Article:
Differentials are non-existent, and all driving torque is delivered through splined spools that are, in reality, permanently locked axles. The diameter difference between the left and right drive tires creates a “stagger” (defined as a difference in rolling diameter) that causes the car to turn left under acceleration. This is handy because dirt-track races are really one long left-hand turn.

Short, sticky (high adhesion) tracks call for setups of up to 17 inches of stagger, while longer, slicker tracks typically use 8- to 10-inch stagger combinations.

Track speeds and banking also affect this combination. The ultimate goal for the driver is to accelerate constantly through both straight and curved portions of the track, using only small throttle setting adjustments to control rear axle slide (oversteer), fine tuning the direction of travel for passing maneuvers or avoiding collisions.

In a WoO race, the cars rarely travel straight ahead. Instead, they are in constant oversteer or drift. Second, they are scary fast. Most cars accelerate sufficiently to lift the front tires, thereby losing conventional steering control when exiting turns two and four of short and mid-size oval tracks.

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Pressures and Variables

Tire pressures are also critical to sprint-car handling. Typical inflation specs are unique to each of the four wheel positions and range from approximately 12 psi in the right front and 10 psi in the left front, to 8 to 8.5 psi in the right rear and from 4 to 4.5 psi in the left rear.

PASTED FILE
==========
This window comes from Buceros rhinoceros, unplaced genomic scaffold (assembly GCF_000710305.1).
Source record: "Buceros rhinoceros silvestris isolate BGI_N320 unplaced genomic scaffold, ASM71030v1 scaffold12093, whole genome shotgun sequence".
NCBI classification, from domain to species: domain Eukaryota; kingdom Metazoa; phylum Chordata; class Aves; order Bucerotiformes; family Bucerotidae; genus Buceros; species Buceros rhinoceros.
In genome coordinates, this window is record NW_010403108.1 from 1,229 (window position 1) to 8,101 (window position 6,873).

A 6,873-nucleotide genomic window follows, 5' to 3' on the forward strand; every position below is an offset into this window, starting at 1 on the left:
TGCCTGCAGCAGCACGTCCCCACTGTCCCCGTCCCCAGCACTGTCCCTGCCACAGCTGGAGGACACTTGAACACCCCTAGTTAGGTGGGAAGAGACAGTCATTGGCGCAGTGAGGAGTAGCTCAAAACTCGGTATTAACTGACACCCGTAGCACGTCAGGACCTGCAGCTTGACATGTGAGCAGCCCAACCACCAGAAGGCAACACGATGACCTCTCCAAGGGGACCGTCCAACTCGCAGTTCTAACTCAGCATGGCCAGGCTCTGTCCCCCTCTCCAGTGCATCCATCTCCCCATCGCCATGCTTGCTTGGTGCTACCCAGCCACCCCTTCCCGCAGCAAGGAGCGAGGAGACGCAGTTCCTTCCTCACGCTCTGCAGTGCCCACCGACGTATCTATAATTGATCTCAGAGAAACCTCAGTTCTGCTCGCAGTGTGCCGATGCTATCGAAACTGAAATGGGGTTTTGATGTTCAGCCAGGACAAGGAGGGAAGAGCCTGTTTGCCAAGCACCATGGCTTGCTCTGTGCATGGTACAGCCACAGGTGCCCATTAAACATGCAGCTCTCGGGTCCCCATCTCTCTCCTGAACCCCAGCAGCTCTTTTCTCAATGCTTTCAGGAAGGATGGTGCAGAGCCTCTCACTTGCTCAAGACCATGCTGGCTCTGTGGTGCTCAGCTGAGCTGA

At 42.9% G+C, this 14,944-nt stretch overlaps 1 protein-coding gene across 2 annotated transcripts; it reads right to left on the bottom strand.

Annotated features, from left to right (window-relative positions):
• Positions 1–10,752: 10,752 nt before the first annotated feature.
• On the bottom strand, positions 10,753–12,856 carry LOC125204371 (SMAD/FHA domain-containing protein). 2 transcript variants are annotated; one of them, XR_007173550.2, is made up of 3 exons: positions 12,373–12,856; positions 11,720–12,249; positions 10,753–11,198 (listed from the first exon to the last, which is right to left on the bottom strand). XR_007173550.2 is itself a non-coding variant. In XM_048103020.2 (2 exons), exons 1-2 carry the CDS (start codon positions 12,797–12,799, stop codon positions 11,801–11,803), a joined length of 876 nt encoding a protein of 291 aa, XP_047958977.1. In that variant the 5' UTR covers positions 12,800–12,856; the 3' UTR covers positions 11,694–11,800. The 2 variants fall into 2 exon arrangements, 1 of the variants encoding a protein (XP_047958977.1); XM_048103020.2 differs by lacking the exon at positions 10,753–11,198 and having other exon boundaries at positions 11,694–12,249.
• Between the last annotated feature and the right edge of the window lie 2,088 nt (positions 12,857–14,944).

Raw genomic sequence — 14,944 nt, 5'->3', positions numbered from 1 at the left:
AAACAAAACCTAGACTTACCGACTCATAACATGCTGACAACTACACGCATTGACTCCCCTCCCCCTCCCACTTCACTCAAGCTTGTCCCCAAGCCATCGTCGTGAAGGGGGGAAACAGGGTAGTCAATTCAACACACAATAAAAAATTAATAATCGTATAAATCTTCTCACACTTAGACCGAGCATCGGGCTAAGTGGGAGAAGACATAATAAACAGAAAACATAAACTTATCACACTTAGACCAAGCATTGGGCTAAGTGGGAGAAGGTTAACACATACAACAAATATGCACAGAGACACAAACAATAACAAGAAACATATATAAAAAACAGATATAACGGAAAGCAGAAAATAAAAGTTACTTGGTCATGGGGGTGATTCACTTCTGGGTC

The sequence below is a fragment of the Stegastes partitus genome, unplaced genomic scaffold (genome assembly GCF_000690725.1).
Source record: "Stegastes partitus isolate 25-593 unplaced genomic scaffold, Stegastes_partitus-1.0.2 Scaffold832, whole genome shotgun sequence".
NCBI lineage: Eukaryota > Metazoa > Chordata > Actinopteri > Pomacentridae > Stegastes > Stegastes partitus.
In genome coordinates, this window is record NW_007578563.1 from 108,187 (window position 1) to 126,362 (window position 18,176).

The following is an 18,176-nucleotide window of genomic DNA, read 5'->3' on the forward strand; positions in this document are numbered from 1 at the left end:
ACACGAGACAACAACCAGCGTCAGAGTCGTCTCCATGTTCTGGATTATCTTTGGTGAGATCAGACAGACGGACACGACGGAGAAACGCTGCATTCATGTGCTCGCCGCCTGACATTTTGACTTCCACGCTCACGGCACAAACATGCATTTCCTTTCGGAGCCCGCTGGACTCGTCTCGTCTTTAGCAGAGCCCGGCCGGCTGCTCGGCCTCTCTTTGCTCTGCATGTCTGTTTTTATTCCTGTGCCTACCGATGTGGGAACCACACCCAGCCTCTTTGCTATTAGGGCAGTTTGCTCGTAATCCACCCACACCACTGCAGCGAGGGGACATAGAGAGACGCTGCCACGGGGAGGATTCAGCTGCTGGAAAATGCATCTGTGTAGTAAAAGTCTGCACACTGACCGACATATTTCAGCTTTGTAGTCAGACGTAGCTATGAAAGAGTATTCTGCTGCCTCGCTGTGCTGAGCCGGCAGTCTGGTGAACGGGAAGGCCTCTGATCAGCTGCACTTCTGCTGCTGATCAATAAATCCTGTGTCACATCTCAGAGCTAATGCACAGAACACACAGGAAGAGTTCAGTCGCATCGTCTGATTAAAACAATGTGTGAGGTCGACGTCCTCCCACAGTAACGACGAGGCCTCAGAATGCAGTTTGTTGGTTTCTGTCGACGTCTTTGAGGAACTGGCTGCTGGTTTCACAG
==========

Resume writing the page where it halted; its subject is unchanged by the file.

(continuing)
Pressure bleeders are normally installed in both rear tires to ensure that inflation stays constant as heat buildup, tire cavity expansion and track temperatures rise or fall. No inner tires or tubes are used in this series, so a tire pressure loss is completely disabling. Two components used rarely, if ever, during a WoO race: brakes and left front tires. Cars have finished, even won, races without the benefit of either.

In the world of sprint cars, tire combinations, suspension setups and a host of other controlled variables may be changed on any given hot summer evening in search of an all-important win. Sometimes, a team will walk closer to the edge just because they “feel lucky” that evening.

Track conditions – top layer moisture content, compaction and underlayment hardness – are examined by probing with screwdrivers before making final chassis setups for feature races. Gas shock absorbers on each of the chassis corners can be individually adjusted by the driver as track conditions change during a race.

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Strange Bedfellows

Why go on about dirt-track racing? Well, perhaps to reiterate the obvious: Fleet customers don’t have the luxury of racecar-type, trial-and-error experimentation – or even on-the-fly adjustments – in modern commercial vehicle operations. Their businesses can ill-afford component failure that leads to a “DNF.”

These are key reasons why fleet customers seem so slow in making changes in vehicle components – like tires – or in maintenance preferences. Like racecar drivers, they fear that the slightest change will drop them to the back of the pack or, worse, leave them spinning out into the proverbial wall.

Decisions about tire/wheel selection, maintenance and servicing can have important effects on the ultimate success of any trucking operation. You, in effect, have to be your fleet customers’ crew chief and pit crew, applying your knowledge and the right products and service to control their tire budgets.

Wise choices about the components that comprise any fleet’s second-most significant operating expense can surely make a staggering difference – hopefully in the right direction.